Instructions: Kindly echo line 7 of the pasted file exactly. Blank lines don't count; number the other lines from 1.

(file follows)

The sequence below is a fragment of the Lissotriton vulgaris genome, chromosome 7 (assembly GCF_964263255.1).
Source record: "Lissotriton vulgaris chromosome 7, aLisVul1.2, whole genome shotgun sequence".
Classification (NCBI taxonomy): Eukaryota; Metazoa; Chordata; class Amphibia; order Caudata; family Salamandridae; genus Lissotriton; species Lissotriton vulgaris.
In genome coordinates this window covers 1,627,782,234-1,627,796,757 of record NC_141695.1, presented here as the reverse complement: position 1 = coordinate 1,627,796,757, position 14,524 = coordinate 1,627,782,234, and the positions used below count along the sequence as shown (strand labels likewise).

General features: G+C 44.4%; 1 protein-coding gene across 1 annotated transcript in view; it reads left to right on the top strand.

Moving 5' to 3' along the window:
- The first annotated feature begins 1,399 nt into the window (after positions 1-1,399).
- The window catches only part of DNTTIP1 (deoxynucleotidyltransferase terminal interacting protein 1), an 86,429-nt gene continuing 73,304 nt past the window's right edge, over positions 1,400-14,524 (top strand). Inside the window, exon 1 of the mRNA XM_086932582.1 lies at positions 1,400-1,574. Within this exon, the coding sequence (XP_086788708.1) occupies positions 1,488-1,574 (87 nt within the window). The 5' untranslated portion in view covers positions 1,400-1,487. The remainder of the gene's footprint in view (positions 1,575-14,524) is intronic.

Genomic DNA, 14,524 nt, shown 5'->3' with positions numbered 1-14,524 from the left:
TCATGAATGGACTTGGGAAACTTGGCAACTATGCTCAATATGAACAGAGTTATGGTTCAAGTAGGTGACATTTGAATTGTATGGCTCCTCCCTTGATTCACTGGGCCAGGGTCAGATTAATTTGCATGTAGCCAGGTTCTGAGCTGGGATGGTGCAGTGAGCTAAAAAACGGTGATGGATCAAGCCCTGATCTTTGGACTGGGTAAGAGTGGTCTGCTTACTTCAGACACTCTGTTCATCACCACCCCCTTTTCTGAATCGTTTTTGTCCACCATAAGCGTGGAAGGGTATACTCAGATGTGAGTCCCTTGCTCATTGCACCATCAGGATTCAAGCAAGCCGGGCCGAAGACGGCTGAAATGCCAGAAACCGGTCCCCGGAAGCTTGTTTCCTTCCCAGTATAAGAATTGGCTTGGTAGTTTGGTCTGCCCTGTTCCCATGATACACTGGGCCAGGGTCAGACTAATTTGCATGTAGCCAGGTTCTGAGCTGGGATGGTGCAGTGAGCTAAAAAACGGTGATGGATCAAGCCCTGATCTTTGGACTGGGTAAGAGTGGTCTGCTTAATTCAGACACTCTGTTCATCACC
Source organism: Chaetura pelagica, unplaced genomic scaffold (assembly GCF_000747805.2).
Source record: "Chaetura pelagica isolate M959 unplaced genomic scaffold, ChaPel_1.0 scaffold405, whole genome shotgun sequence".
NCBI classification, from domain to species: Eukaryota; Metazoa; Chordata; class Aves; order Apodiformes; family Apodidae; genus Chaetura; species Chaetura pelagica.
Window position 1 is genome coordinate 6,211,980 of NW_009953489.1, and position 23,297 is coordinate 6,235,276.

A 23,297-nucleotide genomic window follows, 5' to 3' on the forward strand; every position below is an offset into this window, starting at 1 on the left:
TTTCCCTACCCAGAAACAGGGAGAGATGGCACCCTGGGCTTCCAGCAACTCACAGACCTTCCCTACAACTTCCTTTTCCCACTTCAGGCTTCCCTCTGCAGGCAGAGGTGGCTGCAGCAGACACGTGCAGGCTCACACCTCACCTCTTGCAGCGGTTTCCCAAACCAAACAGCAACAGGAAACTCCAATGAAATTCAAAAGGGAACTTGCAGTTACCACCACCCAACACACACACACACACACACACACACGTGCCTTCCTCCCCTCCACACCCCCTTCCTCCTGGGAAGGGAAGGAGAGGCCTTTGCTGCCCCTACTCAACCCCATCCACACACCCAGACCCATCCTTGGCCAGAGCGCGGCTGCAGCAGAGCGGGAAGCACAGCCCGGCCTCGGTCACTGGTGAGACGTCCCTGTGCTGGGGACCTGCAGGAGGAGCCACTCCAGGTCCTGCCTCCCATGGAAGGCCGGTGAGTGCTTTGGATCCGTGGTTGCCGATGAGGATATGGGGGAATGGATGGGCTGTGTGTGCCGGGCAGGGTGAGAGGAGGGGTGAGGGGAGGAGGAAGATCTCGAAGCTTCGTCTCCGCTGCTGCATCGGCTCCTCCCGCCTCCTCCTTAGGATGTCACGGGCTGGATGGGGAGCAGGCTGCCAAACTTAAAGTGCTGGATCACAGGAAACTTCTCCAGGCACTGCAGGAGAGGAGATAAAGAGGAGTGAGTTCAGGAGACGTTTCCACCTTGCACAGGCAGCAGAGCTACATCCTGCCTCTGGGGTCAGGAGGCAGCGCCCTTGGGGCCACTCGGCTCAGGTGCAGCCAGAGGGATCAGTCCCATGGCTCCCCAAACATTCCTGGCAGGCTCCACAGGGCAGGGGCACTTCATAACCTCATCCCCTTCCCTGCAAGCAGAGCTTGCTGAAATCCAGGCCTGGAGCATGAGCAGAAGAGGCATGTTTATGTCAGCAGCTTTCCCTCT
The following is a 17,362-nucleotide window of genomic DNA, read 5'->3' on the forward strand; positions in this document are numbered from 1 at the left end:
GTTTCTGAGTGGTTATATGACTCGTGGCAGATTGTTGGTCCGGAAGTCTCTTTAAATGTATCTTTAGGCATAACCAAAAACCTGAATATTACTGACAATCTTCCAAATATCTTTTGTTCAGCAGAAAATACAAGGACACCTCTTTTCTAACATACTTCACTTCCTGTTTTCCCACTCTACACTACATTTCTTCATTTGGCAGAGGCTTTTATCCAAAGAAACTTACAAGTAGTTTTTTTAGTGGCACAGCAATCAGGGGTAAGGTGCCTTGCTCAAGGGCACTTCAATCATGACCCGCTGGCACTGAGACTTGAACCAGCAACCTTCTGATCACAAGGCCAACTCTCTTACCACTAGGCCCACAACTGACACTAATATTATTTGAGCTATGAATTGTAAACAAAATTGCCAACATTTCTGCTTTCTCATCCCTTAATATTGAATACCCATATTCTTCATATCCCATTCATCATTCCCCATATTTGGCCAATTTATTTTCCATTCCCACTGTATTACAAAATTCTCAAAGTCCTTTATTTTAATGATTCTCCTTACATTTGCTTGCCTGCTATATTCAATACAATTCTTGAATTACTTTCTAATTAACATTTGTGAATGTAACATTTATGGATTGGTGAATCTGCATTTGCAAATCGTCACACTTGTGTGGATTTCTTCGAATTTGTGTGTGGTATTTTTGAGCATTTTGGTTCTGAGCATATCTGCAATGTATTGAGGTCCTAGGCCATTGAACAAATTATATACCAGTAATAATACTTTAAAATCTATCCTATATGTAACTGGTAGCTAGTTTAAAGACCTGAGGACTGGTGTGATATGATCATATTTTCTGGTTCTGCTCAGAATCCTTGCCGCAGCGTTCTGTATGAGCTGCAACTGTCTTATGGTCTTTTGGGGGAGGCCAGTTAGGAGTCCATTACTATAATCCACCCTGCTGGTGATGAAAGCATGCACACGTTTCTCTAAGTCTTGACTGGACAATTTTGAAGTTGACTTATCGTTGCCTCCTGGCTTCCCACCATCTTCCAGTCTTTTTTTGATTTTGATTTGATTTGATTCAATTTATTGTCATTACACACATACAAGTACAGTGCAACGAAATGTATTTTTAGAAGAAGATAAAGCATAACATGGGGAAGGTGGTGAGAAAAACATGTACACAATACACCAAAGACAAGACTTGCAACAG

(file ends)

- The first annotated feature begins 1,399 nt into the window (after positions 1-1,399).